Dear Diary: Who Am I?

Sunday, August 11th, 2013

Dear Diary: Who Am I?“What do you wish you could tell your 13-year-old self?”

This is a common parlor-game sort of question, leading to warm and fuzzy discussions about how difficult adolescence is and how we wouldn’t want to be teenagers again. Pink has even turned it into a song, “Conversations With My Thirteen Year Old Self.”

But in a twist on that, I am finding that my 13-year-old self has some things to tell me.

Have Trauma, Will Hover: The Dentist

Thursday, August 1st, 2013

Have Trauma, Will Hover: The DentistWe went to the dentist yesterday. This wasn’t the kind of dentist appointment with a cleaning and a sticker. This was the kind of dentist appointment with sedatives and drills.

Unfortunately, my daughter was blessed with my tooth genes, and that means she will be forever traumatized by the world of floss and fluoride. As a parent, there is nothing worse than knowingly putting your child in a position where she will feel pain, and not having a choice.

Until now, I have always been in the room when a doctor was with my children. It never occurred to me there would be another alternative.

Grieving My Lost Childhood

Monday, July 29th, 2013

Grieving My Lost ChildhoodI have been in recovery for a while now. Most days, I feel pretty good. Most days, I can keep my anxiety from paralyzing me. Most days, I function well.

However, I don’t have to look far to see my pain. All I have to do is think about my parents.

Last night, I was watching a TV show, and a woman was grieving the loss of her mother to cancer. It had been about nine months since her death, but since the woman was planning her wedding, she was particularly upset. I could feel the intolerance building up inside of me. I may have even rolled my eyes.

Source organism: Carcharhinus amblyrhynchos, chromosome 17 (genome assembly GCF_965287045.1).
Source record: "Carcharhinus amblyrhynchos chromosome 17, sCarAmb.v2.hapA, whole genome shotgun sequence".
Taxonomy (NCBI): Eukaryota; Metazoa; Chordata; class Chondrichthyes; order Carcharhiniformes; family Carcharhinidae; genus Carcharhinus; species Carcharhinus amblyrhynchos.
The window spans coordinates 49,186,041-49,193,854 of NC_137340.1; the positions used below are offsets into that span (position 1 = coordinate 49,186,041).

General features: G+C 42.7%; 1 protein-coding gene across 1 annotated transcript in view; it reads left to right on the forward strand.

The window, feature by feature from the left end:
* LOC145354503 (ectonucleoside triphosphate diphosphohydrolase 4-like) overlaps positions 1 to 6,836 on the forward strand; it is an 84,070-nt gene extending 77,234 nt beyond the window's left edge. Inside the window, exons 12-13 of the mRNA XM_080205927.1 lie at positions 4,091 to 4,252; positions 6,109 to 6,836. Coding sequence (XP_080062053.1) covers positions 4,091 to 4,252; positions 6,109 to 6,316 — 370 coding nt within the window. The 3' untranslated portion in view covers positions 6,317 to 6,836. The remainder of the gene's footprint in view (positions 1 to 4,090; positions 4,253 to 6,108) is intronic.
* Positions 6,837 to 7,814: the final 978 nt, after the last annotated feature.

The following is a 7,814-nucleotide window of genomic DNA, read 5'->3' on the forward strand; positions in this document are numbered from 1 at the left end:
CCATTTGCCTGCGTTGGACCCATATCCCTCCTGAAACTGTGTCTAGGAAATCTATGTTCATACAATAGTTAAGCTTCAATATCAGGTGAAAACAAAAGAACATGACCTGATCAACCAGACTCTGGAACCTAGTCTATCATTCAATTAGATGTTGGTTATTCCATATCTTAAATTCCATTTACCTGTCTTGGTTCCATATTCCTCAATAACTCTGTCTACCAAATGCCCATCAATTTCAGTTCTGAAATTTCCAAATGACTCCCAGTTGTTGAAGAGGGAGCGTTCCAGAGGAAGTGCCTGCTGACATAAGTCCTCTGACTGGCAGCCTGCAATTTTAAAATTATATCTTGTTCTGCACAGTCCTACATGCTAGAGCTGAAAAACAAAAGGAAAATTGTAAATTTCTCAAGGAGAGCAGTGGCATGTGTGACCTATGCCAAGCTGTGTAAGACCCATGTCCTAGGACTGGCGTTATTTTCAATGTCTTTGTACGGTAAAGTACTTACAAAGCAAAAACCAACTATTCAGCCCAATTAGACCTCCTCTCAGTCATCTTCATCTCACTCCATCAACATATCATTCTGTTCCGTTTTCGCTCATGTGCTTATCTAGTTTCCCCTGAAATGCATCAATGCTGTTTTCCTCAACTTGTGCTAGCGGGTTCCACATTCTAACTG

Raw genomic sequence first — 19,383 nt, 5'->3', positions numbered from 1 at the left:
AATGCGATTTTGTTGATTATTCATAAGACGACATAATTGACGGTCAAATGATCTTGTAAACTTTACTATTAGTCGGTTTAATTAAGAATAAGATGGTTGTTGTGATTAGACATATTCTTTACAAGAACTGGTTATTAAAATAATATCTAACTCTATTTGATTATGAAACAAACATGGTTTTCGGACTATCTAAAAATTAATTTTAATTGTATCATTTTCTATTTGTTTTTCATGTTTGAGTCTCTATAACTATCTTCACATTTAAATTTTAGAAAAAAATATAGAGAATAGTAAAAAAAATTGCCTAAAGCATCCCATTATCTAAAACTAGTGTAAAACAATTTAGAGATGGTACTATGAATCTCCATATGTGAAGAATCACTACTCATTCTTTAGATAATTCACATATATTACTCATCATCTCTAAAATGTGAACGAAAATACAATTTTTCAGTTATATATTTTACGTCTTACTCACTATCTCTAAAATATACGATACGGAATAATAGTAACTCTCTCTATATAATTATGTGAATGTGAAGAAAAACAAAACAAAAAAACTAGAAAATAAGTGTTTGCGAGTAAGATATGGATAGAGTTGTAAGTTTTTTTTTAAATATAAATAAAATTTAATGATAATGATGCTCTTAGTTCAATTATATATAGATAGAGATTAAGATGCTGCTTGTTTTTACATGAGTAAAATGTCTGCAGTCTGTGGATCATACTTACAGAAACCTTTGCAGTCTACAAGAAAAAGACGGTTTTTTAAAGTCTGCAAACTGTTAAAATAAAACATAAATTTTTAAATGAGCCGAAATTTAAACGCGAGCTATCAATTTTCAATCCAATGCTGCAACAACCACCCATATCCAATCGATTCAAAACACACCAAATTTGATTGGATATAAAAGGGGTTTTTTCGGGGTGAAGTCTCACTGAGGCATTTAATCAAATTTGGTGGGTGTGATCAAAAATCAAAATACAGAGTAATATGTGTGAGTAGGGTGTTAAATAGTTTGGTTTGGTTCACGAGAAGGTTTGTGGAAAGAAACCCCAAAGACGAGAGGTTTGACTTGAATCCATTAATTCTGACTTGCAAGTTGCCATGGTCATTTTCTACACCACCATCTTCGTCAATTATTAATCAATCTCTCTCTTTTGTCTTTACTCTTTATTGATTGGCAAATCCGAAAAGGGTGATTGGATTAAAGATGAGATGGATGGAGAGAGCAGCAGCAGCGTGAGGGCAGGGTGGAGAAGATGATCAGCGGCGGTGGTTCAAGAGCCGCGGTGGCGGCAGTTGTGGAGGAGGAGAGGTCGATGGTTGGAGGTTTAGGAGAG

I thought to myself, “at least you had a mother.” This doesn’t happen every time. My compassion has come a long way. But last night, the feelings were there.

7th Canadian Conference on Dementia

Sunday, July 28th, 2013

7th Canadian Conference on DementiaDementia, a term used to describe declines in mental ability, such as memory and thinking, that interfere with daily life, affects millions of people in the U.S. and Canada. Alzheimer’s and Parkinson’s are just two of the debilitating diseases encompassed by the term dementia.

From October 3-5, 2013, a world-renowned faculty of national and international speakers will gather at the 7th Canadian Conference on Dementia in Vancouver, British Columbia.

The conference offers a wide range of topics related to dementia. There will be opportunities for stimulating debate, interactive workshops and exposure to the latest research via oral and poster presentations.

The Anchoring Effect: How it Impacts Your Everyday Life

Saturday, July 27th, 2013

The Anchoring Effect: How it Impacts Your Everyday LifeYour teen is in desperate need of a new wardrobe. You set a day for a shopping trip. Lucky you. It’s not long until your daughter finds the perfect pair of jeans. Great, you tell her — until you check the price tag: $149.95.

“Sorry honey, no deal. Too expensive. I’m sure you can find another pair of nice jeans that’s less expensive.”

“No, I love this one; I have to have it.” Her voice has become a screech when a saleswoman approaches. “Do you know that these jeans are on sale, this week only, marked down 25 percent?”

“Mom, that’s perfect. If we get four pairs of jeans, that’s like getting one free.”

Daughter’s delighted. Mom feels conned. What’s happening here? Ah, the anchoring effect in action.

I’m a Helicopter Parent: Have Trauma, Will Hover

Monday, July 15th, 2013

I'm a Helicopter Parent: Have Trauma, Will HoverParenting is hard. Single parenting is extremely difficult. Single parenting with family-based trauma is borderline impossible.

There are so many times I have wanted to stop a parenting moment in mid-stream, so I could research possible approaches on the Internet. I don’t know what I would have done without the countless books, articles and Google searches that have taught me how to be a parent.

I have come a long way in the past seven years. I’m much more patient. I am willing to apologize and admit when I am wrong (sometimes). I don’t spank. I yell significantly less. My children are not exposed to my dangerous biological family. They live a safe life.

So safe that it might be too safe.

Yes, I am one of those helicopter parents.